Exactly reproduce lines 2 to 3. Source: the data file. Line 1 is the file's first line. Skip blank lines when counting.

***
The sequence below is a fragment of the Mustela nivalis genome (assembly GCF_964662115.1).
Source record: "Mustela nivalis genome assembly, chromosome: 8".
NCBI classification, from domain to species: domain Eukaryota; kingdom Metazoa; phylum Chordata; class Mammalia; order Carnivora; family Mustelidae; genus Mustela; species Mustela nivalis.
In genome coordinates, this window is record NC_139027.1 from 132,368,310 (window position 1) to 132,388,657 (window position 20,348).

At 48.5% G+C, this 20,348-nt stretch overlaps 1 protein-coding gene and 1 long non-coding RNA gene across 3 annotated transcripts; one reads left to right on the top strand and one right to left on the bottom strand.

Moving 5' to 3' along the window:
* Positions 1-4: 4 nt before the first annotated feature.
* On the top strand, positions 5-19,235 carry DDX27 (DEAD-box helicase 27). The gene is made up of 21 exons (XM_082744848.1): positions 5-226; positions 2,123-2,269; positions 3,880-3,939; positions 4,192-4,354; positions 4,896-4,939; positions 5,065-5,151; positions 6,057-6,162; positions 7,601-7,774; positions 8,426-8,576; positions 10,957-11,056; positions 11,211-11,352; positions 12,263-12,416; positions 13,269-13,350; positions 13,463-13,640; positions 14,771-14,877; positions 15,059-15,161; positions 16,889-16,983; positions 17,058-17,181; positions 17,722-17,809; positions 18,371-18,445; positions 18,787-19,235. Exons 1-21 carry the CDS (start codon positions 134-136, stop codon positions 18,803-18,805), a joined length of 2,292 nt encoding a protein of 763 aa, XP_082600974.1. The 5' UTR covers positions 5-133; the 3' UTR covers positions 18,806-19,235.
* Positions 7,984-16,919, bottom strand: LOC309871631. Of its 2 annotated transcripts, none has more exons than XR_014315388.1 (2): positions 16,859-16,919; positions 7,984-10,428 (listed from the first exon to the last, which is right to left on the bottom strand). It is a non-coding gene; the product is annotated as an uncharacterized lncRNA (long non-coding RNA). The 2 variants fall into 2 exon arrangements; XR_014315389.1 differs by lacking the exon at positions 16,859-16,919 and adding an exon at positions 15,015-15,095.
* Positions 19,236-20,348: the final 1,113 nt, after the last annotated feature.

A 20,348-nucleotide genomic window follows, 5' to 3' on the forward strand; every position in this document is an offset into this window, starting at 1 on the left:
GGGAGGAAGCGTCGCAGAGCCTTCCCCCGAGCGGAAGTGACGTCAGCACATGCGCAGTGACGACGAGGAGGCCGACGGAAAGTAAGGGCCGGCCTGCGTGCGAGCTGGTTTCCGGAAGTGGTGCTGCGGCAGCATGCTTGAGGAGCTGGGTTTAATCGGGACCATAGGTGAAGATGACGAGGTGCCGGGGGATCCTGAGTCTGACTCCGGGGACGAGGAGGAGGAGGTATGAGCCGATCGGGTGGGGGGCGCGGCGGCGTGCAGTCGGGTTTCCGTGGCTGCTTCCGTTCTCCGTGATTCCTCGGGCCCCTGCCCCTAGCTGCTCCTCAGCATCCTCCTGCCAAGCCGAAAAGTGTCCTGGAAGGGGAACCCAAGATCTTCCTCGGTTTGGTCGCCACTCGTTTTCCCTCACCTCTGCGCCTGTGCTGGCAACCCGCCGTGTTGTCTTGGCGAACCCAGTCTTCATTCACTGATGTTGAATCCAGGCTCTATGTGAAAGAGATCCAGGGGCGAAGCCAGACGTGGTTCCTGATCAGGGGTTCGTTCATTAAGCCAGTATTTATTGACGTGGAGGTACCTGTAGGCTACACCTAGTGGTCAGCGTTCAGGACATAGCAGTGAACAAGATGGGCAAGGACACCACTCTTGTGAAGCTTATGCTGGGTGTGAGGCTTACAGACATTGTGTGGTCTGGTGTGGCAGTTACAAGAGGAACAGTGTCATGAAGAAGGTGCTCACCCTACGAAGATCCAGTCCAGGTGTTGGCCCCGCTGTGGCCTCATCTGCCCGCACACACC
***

Source record: "Mustela nivalis genome assembly, chromosome: 8".
NCBI classification, from domain to species: domain Eukaryota; kingdom Metazoa; phylum Chordata; class Mammalia; order Carnivora; family Mustelidae; genus Mustela; species Mustela nivalis.